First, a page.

going vegan

Growing up in the midwest and never thinking too much about my diet until I was in my 30’s, I never imagined I would eventually label myself as a vegan. I’m not even sure I heard the term until my late 20’s, only to dismiss it as a kind of diet that only people that wanted to torment their tastebuds, or had health issues would practice.


The last few years I’ve opened a blind eye (ever so slowly) as to how we get most of the food in our stores, restaurants, and then to our plate. While, I understand that there are many people who only eat animals that are humanely raised, (and I do applaud that effort) the majority of our food in America is brought to us by very low standards of sanitary, healthful, and humane practices. Some resources I’ve personally checked out are Food Inc., Fast Food Nation, Vegucated, Eating Animals and of course you can find some incredibly gruesome, unwholesome, and I would say un-Godly videos on YouTube by searching “factory farming”.

Also, there is much evidence that my health is at stake (not steak) the more animal products that I consume. There have been some incredible studies and documentaries produced on the way that animal protein affects us versus the way that plants do. Some of the things I’ve watched include Supersize Me, and Forks Over Knives which highlights Dr. T. Colin Campbell, who grew up on a dairy farm, became a biochemist and eventually headed up The China Study.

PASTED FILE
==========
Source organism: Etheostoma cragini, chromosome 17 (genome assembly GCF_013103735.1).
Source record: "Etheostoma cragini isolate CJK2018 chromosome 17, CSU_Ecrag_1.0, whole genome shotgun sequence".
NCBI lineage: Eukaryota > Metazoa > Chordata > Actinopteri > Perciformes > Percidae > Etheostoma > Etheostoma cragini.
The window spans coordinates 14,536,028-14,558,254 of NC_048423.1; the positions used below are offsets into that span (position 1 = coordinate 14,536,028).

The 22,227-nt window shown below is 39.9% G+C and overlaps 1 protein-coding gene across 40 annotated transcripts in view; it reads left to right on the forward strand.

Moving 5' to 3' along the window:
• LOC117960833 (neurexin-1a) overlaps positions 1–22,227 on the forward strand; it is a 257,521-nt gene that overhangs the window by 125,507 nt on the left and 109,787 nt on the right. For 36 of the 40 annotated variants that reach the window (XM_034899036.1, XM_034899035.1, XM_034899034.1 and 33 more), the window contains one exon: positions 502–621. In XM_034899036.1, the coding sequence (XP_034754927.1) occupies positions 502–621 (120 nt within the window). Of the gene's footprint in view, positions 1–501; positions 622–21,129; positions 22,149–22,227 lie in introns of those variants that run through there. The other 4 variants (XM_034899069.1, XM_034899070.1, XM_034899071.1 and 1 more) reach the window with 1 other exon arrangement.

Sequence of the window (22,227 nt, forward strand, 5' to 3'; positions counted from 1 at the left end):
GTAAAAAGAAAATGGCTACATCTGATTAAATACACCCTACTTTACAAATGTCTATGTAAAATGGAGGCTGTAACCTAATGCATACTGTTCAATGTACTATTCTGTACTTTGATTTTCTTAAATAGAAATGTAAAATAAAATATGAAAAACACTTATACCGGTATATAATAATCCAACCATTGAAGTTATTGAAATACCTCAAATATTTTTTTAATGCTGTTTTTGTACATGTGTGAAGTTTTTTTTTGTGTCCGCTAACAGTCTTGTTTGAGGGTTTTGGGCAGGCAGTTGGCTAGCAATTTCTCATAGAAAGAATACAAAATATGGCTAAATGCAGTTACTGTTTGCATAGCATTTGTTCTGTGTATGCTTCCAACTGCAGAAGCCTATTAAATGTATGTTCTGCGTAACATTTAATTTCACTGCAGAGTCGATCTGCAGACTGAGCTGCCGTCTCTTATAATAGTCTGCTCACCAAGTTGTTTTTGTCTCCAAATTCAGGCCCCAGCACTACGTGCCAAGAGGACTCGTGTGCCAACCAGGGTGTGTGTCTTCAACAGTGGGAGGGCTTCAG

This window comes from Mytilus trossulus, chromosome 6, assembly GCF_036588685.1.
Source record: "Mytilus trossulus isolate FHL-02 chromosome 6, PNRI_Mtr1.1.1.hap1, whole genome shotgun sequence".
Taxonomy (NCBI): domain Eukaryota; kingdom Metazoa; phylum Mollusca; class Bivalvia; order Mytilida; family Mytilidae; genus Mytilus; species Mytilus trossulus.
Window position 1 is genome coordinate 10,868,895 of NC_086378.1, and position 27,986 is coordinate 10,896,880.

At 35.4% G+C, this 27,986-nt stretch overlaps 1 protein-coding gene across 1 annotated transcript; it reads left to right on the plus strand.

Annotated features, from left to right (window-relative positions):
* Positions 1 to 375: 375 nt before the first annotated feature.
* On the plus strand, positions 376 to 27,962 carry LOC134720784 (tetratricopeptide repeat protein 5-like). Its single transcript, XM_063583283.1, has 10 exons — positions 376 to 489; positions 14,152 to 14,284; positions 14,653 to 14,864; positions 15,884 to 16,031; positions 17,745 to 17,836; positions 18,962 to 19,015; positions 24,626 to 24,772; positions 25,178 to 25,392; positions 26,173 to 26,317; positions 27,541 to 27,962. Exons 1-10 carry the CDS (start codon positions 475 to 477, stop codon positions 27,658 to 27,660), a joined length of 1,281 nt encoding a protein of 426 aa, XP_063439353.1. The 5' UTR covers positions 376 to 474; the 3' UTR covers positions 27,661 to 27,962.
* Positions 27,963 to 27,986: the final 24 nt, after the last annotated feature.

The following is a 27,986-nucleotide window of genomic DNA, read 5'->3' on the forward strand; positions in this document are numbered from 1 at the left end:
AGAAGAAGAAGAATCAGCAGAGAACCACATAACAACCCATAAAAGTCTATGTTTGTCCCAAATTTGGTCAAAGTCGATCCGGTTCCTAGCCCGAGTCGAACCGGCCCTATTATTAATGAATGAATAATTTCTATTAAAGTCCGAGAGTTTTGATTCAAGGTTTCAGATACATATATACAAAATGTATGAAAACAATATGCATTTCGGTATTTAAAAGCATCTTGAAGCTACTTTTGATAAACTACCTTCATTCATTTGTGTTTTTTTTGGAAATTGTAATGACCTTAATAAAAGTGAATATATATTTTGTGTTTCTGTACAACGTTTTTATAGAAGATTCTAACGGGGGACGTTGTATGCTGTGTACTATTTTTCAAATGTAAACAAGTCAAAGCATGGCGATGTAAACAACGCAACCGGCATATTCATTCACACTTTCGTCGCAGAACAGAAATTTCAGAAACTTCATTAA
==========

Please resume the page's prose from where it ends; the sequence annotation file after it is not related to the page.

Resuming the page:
As this choice has become clearer for me, I know that living in the midwest, in the Dairy State no less, many of my friends would never consider such a dietary undertaking. I also have friends that I love and respect who own farms and I very much want them to do well. So, I have promised myself that I would not be one of those judgmental vegans, but instead a gentle one. Aside from the fact that I’m not always perfect in my current endeavors, I’ve already eaten enough meat for a lifetime. Also, food is an important part of all cultures and their traditions. I recognize that to choose other traditions or practices can seem to be a snub or critique. My critique has nothing to do with the millions who hold traditions and tastebuds in high regard; these are good things in and of themselves. My critique has everything to with a giant, powerful food industry that will do anything, and I mean anything, to keep us as customers.

I’m still figuring out how to navigate an omnivore world as an herbivore. It’s a journey that I can only walk with gentleness, and the knowledge that because dietary choices are so incredibly personal that we all have to make our own decisions based on the information that we have and choose to incorporate into our lives. If you feel so led, check out some of these movies and/or books for yourself and feel free to dialogue with me about it.